Thomas Pomponio outlasted over 18,000 other players to win $1 million in the third running of the Colossus at the World Series of Poker. The butcher from New Jersey previous largest cash was $24,000 in a 2011 PCA Heads-Up event.
“It feels pretty good, not gonna lie” Pomponio said after winning. “It’s pretty surreal.”
“Well, you know I come to every tournament thinking I can win. I know it’s not a reality but I play the best I can and make all the right the moves to give myself a chance,” he continued. “Day 1 – right from the start I was able to increase my stack and have room to play some more pots.”
“I ended up Day 1 just under 300K – which was my fourth bullet” he said. “Day 2 I ended with 4.2 million – right from the start I went to 300K to 800K in the first hour. I never really had a small stack to grind out – until the start of the final day where I had 20 bigs. I ran well at the start and then it just took off.”
Pomponio was joined at the final table by notables Luke Vrabel, Matt Affleck and Ralph Massey – who busted 9th, 8th, and 7th respectively.
“At the start of Day 3, there were 41 players and I told myself there’s only 40 players between me and a million bucks and a bracelet,” Pomponio continued. “In your life you’re not gonna have too many chances in your life to win a million bucks, now I had to outlast 40 players. So, that’s how I thought of it.“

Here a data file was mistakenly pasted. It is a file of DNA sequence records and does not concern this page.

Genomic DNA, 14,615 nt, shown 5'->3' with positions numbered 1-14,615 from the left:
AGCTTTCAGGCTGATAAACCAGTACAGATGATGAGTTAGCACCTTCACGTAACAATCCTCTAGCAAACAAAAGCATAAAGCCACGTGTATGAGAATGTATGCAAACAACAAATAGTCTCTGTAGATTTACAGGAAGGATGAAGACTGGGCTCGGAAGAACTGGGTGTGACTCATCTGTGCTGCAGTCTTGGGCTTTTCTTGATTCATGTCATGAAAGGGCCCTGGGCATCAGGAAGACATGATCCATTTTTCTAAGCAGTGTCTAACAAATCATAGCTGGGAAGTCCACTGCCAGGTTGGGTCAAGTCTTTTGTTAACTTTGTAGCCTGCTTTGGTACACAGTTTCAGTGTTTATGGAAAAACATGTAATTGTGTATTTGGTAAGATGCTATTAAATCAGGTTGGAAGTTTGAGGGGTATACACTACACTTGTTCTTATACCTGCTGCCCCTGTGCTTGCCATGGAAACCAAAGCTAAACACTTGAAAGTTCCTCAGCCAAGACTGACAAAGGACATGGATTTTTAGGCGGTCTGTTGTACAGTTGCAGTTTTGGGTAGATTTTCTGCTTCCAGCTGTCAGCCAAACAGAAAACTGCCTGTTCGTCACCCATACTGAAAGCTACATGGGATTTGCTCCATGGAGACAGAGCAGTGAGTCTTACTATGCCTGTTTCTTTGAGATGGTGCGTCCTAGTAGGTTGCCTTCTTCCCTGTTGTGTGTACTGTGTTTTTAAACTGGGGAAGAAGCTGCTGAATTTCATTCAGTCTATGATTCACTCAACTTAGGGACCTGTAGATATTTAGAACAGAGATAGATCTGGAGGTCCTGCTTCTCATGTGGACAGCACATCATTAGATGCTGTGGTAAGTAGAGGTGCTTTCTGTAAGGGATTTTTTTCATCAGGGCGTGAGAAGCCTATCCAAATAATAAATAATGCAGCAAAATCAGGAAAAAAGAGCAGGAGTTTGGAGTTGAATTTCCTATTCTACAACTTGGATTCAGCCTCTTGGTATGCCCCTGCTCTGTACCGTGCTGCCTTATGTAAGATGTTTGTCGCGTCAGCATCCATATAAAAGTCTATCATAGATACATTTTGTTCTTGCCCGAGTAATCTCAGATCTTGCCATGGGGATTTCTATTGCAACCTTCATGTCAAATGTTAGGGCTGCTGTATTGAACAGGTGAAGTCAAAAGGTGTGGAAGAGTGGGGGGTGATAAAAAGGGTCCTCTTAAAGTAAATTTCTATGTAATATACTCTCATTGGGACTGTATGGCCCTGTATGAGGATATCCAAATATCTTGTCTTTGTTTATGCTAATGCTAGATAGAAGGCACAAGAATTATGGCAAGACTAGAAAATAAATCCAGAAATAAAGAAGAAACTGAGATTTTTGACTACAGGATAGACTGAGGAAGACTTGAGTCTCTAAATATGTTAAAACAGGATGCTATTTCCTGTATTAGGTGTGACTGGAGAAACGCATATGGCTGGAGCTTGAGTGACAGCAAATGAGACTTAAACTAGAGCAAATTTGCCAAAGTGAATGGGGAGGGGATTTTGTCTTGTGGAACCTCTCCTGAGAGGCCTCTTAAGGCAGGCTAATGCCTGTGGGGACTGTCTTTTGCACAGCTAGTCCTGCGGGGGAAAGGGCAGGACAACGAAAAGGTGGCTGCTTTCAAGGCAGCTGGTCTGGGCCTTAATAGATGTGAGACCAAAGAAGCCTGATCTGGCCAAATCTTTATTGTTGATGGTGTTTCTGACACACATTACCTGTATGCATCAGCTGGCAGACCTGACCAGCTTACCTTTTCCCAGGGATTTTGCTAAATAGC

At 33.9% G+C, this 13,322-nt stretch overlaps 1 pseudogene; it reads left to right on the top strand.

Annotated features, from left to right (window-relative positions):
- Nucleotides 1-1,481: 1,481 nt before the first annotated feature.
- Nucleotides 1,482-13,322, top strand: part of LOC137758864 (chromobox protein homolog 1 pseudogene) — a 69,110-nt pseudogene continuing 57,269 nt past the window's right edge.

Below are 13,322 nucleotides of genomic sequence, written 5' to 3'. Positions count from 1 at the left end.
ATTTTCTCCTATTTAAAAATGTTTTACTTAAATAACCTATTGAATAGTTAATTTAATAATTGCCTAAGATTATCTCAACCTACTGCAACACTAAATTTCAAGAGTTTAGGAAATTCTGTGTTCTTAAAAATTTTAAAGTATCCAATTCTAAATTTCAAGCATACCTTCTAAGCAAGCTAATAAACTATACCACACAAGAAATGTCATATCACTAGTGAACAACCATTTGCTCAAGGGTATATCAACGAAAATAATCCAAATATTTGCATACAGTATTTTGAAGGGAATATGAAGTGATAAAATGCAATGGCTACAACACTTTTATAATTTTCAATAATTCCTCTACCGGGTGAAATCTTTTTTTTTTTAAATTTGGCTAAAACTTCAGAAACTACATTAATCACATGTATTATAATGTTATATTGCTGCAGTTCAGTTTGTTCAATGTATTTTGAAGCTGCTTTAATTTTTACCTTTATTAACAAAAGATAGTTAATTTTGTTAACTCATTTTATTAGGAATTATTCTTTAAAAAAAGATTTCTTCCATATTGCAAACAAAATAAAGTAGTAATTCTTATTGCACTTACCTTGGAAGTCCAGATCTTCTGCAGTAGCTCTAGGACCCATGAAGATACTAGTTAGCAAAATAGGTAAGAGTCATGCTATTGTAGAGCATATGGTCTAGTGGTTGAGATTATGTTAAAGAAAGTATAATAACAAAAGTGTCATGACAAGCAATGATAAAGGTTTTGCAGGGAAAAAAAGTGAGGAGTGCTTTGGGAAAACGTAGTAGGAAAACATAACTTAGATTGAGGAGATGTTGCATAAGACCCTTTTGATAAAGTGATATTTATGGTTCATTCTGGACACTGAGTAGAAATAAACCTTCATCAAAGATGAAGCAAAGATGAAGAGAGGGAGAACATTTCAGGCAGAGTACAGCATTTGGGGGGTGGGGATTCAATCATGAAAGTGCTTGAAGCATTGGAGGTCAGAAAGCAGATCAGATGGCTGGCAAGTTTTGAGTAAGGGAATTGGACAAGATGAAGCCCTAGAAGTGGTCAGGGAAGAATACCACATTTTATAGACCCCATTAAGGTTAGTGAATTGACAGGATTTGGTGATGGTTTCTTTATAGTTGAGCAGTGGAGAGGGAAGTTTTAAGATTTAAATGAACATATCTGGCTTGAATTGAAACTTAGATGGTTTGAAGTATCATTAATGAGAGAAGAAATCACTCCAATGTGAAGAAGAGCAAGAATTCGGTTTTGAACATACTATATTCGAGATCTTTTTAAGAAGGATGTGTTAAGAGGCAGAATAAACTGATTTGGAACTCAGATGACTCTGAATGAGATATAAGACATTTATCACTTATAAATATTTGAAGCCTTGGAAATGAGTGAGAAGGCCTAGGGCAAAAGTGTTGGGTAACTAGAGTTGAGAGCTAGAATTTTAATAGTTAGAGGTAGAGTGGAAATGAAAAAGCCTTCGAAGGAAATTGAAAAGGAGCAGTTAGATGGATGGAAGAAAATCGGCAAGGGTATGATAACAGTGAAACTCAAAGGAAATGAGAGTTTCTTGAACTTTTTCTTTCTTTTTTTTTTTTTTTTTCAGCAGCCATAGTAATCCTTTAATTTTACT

Pomponio is known among New Jersey players and received an overwhelming amount of support from the East Coast. “Yeah, my Jersey guys were sweating me the on the table. My phone is blowing up, I can’t even react to everyone,” he said.
“I try to play as much as I can (online). I have a girlfriend and a full-time job,” he said. “I play at least twice a week online for tournaments.”
“I’m a butcher – the first butcher bracelet winner probably,” he said. “I’m supposed to fly home and work on Saturday and I’m man of principle and don’t want to miss work.”
“I might call my boss and ask if I can Saturday off. I don’t know what I’m going to do from here – I sold some small percentages to friends, then taxes, so I don’t know what I’m going to do.”